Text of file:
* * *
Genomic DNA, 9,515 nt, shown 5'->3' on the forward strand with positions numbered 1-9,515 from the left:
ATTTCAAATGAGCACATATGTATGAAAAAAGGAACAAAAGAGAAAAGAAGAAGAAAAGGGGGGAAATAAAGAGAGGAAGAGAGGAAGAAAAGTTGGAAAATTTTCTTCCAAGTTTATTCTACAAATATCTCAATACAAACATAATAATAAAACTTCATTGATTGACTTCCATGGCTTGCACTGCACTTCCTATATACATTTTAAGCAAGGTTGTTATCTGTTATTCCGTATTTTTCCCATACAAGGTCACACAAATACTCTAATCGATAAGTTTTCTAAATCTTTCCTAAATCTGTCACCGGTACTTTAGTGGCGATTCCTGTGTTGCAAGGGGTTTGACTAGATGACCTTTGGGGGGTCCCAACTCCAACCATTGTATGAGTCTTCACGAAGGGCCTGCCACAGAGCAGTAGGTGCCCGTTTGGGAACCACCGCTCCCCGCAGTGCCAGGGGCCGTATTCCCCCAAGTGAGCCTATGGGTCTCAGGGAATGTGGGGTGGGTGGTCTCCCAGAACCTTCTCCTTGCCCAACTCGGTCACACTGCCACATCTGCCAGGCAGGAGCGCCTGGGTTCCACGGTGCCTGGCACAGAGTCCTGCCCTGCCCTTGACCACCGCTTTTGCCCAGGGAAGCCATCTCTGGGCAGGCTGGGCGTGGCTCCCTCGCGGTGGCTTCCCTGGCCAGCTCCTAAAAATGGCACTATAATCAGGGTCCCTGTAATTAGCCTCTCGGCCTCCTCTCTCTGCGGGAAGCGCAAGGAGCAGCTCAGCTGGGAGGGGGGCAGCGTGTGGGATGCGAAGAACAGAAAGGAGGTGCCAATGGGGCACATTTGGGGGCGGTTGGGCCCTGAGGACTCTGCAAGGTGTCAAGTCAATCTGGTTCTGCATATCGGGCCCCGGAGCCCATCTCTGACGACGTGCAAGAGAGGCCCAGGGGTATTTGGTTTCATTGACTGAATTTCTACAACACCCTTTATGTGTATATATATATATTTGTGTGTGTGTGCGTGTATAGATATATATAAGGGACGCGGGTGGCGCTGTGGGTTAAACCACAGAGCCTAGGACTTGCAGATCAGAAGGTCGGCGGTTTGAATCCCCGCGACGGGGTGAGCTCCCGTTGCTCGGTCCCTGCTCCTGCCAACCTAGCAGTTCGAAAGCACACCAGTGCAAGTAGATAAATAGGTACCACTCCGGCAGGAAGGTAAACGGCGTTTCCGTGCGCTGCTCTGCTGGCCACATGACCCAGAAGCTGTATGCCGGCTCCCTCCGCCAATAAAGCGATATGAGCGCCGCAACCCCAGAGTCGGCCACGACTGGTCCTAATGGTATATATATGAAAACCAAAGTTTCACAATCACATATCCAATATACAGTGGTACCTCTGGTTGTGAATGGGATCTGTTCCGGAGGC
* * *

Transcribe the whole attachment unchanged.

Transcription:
Genomic DNA, 9,515 nt, shown 5'->3' on the forward strand with positions numbered 1-9,515 from the left:
ATTTCAAATGAGCACATATGTATGAAAAAAGGAACAAAAGAGAAAAGAAGAAGAAAAGGGGGGAAATAAAGAGAGGAAGAGAGGAAGAAAAGTTGGAAAATTTTCTTCCAAGTTTATTCTACAAATATCTCAATACAAACATAATAATAAAACTTCATTGATTGACTTCCATGGCTTGCACTGCACTTCCTATATACATTTTAAGCAAGGTTGTTATCTGTTATTCCGTATTTTTCCCATACAAGGTCACACAAATACTCTAATCGATAAGTTTTCTAAATCTTTCCTAAATCTGTCACCGGTACTTTAGTGGCGATTCCTGTGTTGCAAGGGGTTTGACTAGATGACCTTTGGGGGGTCCCAACTCCAACCATTGTATGAGTCTTCACGAAGGGCCTGCCACAGAGCAGTAGGTGCCCGTTTGGGAACCACCGCTCCCCGCAGTGCCAGGGGCCGTATTCCCCCAAGTGAGCCTATGGGTCTCAGGGAATGTGGGGTGGGTGGTCTCCCAGAACCTTCTCCTTGCCCAACTCGGTCACACTGCCACATCTGCCAGGCAGGAGCGCCTGGGTTCCACGGTGCCTGGCACAGAGTCCTGCCCTGCCCTTGACCACCGCTTTTGCCCAGGGAAGCCATCTCTGGGCAGGCTGGGCGTGGCTCCCTCGCGGTGGCTTCCCTGGCCAGCTCCTAAAAATGGCACTATAATCAGGGTCCCTGTAATTAGCCTCTCGGCCTCCTCTCTCTGCGGGAAGCGCAAGGAGCAGCTCAGCTGGGAGGGGGGCAGCGTGTGGGATGCGAAGAACAGAAAGGAGGTGCCAATGGGGCACATTTGGGGGCGGTTGGGCCCTGAGGACTCTGCAAGGTGTCAAGTCAATCTGGTTCTGCATATCGGGCCCCGGAGCCCATCTCTGACGACGTGCAAGAGAGGCCCAGGGGTATTTGGTTTCATTGACTGAATTTCTACAACACCCTTTATGTGTATATATATATATTTGTGTGTGTGTGCGTGTATAGATATATATAAGGGACGCGGGTGGCGCTGTGGGTTAAACCACAGAGCCTAGGACTTGCAGATCAGAAGGTCGGCGGTTTGAATCCCCGCGACGGGGTGAGCTCCCGTTGCTCGGTCCCTGCTCCTGCCAACCTAGCAGTTCGAAAGCACACCAGTGCAAGTAGATAAATAGGTACCACTCCGGCAGGAAGGTAAACGGCGTTTCCGTGCGCTGCTCTGCTGGCCACATGACCCAGAAGCTGTATGCCGGCTCCCTCCGCCAATAAAGCGATATGAGCGCCGCAACCCCAGAGTCGGCCACGACTGGTCCTAATGGTATATATATGAAAACCAAAGTTTCACAATCACATATCCAATATACAGTGGTACCTCTGGTTGTGAATGGGATCTGTTCCGGAGGC